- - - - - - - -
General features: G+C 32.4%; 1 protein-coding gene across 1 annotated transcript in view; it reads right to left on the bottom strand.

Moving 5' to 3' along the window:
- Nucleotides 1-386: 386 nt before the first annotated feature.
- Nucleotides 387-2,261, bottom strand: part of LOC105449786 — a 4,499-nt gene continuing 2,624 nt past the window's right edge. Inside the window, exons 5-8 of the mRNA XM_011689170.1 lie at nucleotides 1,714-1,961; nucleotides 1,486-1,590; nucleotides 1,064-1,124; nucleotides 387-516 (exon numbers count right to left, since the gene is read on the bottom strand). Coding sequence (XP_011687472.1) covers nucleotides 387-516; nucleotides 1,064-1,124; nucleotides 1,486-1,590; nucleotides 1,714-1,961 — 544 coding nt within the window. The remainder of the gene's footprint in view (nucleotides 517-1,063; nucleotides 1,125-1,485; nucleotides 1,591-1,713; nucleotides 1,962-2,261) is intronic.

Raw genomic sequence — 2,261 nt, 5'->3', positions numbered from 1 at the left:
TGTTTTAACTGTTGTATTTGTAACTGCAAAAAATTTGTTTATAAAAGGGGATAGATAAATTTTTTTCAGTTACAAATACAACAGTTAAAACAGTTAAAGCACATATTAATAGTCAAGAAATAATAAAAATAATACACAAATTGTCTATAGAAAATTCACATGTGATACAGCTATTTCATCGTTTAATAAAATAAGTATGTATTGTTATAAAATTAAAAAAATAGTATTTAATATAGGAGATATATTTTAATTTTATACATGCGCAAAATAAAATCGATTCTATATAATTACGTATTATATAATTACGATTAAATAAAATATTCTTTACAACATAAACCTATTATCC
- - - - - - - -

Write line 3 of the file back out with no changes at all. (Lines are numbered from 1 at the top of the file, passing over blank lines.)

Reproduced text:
- Nucleotides 1-386: 386 nt before the first annotated feature.